Listen to MacDonald here. “My philosophy is it is not a quick 30 or 45 minutes. You don’t know what you don’t know. As you start the conversation, it is more beneficial to allow that time to explore and answer questions and help and I think it is more valuable for the company and certainly more rewarding for me because I measure my success by how much they are benefiting from some of the experiences that I have had in my career.”
And listen to the Fastmind brothers. “Most mentors analyze some aspect of your company based on their experience and they give you some advice. They might check back to see how you did,” Jorge said. “Richard becomes a part of the team.”
That means he spends the time to truly understand the challenges and then helps the team figure out not only what they need to do but how they are going to get there. “Otherwise sometimes we can get high value advice but we don’t know how to execute it,” said Jorge.
Adds Eddy, Fastmind’s CPO: “Those 4 to 5 hours have been ultra-productive, they feels like 20 hours a week. … Richard understands what it is to be an entrepreneur and has been helping us learn how to achieve more and faster with our minimal resources.” (Richard and Eddy pictured at top).
For great mentors, mentoring isn’t an obligation - they really want to help.
“It is satisfying to give back,” said MacDonald. “You went through experiences, you lived the pain and you learned things, and when you pass things along, it feels good -- especially when they listen and execute and see the benefits.”
To that end, MacDonald has been compiling a practical, easy-to digest startup guide.
While working with UM startups, MacDonald took note of common questions and began collecting the best guidance on each topic, whether it’s from Y-Combinator or 500 Startups, Stanford or Wharton or his own experiences. He compiled one-pagers, citing the sources, on market entry, customer evaluation, target customers, financing, growth, etc. As he has been showing it to fellow mentors, they have volunteered materials, too. It is now up to about 60 pages – and growing.
“With some people who want to give back, there is a hidden agenda. Richard has shown that his passion for helping is pure and I suggest to other entrepreneurs that there are people out there that can help you. It can be the difference between making it and not making it at the end,” said Jorge, “I would like to publicly in the name of the company thank him for his help, and also all the other advisers who have helped Fastmind.”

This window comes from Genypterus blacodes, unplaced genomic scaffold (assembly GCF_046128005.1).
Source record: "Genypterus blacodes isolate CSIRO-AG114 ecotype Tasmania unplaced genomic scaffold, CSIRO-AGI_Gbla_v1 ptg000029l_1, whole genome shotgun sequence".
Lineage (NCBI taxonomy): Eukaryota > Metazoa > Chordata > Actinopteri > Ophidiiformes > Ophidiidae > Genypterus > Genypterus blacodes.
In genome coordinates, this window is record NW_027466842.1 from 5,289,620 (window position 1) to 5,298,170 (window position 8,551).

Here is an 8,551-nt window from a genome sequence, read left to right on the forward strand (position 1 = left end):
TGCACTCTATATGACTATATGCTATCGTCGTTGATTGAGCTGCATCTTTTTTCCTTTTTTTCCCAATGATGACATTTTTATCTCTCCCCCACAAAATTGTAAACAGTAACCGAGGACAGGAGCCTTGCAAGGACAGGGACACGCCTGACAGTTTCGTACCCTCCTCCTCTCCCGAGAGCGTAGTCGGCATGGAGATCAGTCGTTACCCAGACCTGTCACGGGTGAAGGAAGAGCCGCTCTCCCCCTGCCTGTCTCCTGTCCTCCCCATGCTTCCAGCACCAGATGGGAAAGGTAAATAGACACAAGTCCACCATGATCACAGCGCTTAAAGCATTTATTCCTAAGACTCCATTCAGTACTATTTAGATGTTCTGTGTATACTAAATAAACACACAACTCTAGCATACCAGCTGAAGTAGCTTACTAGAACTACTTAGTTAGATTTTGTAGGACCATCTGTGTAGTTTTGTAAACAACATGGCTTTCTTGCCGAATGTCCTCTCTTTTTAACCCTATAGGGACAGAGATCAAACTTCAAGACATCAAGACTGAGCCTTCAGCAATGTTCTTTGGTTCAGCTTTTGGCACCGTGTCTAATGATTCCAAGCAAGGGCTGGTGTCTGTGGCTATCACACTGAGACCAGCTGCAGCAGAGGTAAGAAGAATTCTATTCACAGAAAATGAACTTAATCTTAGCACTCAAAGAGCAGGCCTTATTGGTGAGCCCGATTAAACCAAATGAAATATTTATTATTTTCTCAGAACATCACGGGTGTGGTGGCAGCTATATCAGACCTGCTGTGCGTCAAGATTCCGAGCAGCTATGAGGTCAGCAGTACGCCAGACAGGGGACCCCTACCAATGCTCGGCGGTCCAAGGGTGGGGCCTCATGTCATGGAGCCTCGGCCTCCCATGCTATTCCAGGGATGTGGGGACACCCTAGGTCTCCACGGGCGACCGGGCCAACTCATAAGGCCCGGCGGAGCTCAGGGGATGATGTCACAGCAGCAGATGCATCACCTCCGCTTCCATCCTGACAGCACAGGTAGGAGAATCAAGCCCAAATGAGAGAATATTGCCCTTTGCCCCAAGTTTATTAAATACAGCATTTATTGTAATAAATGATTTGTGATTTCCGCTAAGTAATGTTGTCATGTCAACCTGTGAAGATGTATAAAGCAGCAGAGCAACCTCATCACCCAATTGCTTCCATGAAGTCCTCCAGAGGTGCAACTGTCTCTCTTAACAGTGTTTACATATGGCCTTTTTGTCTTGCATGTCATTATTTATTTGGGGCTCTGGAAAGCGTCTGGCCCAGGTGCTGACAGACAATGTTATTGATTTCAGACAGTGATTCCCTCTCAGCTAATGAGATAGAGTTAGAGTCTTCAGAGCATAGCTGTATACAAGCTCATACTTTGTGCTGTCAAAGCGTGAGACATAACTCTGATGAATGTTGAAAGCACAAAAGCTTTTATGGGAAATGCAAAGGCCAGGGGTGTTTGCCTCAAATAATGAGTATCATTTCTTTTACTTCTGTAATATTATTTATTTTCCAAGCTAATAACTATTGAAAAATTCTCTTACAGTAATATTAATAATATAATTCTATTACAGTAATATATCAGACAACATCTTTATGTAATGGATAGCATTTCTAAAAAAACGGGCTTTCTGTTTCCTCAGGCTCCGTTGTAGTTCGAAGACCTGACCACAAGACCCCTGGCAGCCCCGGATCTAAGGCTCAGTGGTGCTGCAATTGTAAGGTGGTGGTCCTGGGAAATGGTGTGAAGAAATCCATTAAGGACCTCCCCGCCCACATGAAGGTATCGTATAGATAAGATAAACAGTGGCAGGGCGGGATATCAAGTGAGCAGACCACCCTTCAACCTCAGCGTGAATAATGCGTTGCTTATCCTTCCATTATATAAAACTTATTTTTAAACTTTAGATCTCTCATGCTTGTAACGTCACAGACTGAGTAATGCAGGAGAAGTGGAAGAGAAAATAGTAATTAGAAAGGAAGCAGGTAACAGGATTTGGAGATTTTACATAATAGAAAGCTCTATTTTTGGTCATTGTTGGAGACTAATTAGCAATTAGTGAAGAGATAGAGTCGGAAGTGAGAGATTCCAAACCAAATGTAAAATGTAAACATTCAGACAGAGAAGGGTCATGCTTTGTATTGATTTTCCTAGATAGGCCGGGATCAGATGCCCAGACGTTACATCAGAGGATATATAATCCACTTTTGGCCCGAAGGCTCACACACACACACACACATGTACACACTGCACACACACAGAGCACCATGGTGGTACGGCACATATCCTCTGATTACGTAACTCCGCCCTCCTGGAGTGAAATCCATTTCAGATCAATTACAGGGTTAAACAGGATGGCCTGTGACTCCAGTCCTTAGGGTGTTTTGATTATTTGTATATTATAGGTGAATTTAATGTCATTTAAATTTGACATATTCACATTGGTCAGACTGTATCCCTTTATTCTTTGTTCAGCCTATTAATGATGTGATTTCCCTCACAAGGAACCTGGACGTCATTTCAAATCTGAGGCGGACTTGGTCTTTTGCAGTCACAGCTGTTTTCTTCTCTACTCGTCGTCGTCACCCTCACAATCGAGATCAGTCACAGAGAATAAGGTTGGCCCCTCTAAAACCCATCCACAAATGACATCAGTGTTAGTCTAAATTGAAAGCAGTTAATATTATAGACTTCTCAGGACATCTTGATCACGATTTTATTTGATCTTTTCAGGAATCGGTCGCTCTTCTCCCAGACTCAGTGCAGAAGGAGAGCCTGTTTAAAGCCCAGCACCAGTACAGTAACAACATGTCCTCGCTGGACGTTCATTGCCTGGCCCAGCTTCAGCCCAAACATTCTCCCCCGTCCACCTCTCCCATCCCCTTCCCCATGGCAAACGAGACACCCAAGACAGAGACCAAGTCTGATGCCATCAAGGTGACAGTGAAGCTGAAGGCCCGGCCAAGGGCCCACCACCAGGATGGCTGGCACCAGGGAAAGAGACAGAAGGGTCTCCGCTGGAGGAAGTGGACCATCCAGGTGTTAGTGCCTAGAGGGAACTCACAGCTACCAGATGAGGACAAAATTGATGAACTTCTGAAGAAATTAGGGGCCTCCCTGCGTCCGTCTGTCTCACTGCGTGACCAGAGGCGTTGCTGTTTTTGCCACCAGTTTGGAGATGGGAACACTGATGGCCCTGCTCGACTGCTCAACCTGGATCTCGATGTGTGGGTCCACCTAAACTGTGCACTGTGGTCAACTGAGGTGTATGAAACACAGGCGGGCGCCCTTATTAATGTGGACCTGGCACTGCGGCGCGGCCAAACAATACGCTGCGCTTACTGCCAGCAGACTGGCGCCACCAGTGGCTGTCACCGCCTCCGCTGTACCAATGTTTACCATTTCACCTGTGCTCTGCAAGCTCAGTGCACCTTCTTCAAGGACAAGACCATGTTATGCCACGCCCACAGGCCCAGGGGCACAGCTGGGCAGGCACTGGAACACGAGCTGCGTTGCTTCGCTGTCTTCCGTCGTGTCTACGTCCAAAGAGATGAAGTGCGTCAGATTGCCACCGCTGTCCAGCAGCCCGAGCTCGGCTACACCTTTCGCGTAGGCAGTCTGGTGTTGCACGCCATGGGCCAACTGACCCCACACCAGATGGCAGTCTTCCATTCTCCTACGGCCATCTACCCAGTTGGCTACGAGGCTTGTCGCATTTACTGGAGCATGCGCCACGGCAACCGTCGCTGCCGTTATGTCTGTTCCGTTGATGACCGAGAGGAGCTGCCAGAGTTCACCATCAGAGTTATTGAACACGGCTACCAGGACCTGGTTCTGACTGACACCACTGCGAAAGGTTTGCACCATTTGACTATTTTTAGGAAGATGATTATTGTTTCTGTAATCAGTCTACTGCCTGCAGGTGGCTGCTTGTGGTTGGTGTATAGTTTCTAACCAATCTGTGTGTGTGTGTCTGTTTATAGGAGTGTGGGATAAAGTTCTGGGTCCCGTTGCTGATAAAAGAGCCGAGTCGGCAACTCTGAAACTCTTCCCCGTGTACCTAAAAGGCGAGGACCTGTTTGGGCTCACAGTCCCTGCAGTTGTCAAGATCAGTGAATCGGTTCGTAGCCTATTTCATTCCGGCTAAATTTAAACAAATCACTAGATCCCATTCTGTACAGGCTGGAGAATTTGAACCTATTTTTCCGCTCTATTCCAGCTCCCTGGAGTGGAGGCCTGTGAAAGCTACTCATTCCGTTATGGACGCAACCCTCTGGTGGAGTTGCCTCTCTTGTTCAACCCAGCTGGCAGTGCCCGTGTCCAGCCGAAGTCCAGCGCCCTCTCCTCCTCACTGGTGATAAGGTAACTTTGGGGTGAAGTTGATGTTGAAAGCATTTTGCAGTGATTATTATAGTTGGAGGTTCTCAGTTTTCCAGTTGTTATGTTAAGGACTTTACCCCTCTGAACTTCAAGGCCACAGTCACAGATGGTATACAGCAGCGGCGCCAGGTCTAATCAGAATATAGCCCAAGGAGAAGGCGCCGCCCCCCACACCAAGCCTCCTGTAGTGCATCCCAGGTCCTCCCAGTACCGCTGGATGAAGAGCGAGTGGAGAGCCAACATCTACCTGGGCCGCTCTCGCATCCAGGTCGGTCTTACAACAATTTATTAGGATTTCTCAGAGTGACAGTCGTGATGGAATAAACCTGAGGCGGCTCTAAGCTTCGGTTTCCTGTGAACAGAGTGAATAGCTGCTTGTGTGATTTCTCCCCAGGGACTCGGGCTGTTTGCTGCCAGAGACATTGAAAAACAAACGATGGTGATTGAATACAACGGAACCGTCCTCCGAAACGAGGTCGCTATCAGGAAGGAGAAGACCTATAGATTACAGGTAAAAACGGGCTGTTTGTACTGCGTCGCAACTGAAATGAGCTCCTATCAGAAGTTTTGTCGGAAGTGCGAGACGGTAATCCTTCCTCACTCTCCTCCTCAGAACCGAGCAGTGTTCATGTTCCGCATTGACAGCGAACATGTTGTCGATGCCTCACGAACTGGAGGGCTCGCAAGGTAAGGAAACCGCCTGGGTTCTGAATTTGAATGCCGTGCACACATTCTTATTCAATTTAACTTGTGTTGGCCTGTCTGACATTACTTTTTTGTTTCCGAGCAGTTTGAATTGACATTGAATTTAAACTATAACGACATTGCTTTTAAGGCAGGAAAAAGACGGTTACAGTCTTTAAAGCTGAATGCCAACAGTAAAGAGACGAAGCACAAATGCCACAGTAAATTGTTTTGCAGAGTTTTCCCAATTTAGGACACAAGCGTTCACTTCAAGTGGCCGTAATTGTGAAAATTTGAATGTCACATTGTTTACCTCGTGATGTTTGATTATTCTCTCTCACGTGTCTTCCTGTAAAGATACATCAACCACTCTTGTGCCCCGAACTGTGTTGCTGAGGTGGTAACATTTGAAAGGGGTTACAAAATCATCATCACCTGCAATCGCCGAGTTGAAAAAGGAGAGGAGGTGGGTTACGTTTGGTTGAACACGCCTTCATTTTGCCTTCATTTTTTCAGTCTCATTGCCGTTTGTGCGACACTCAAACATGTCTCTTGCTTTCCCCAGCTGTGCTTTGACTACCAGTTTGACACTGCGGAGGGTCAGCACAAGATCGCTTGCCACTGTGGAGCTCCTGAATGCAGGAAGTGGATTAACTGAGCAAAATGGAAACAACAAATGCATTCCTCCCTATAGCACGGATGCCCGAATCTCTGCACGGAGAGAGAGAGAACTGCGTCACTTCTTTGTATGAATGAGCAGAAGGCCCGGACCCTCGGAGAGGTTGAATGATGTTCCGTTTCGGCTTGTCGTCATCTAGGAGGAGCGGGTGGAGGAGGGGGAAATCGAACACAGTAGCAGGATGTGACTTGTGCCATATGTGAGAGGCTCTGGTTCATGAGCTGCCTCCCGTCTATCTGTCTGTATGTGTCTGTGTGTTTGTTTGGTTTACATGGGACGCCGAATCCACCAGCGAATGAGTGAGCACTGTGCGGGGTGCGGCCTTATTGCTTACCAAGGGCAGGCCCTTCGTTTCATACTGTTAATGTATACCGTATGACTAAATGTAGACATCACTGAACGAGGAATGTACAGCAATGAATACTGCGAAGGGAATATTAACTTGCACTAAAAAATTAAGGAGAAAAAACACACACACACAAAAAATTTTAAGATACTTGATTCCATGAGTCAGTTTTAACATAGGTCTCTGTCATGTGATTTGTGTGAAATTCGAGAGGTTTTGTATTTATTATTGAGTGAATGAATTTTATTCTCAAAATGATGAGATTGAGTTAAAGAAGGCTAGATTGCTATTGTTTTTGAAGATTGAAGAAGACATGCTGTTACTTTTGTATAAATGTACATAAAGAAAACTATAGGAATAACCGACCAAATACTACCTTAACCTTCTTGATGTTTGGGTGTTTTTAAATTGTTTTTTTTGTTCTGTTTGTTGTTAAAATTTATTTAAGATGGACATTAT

Jorge and Eddy also encouraged other entrepreneurs to seek out accelerators and programs where they are able to share experiences with other founders. Fastmind also went through TheVentureCity’s accelerator and last year it was selected to join the Endeavor network.
Because MacDonald hails from Boston and has worked all over the world, I took the opportunity to ask him about his thoughts on the Miami area and the Sunshine State.
“I think of all the places in the country and I think Florida holds probably some of the highest potential to spin out new companies and new industries because of the basic infrastructure, programs and education base that is here,” MacDonald said. With private sector support such as programs like 500 and the Knight Foundation, as well as state and local government support, MacDonald called it “a magical time, like the early stages of Silicon Valley.”
Trends rising up? MacDonald sees lots of potential in applications and also advanced manufacturing. In the Orlando area, particularly, he already sees signs of a high tech manufacturing cluster in formation, “We are in the early stages of it, in my opinion.”
And on the startups themselves?
“I had a certain expectation of what the startups would be like in Florida. In almost every case they have exceeded my expectations with the quality, the thoughtfulness, the intellect and the culture they are building. I’ve been really pleasantly surprised and it has increased my excitement about working with everyone here.”
Have you had a good mentoring experience you would like to talk about? Reach out.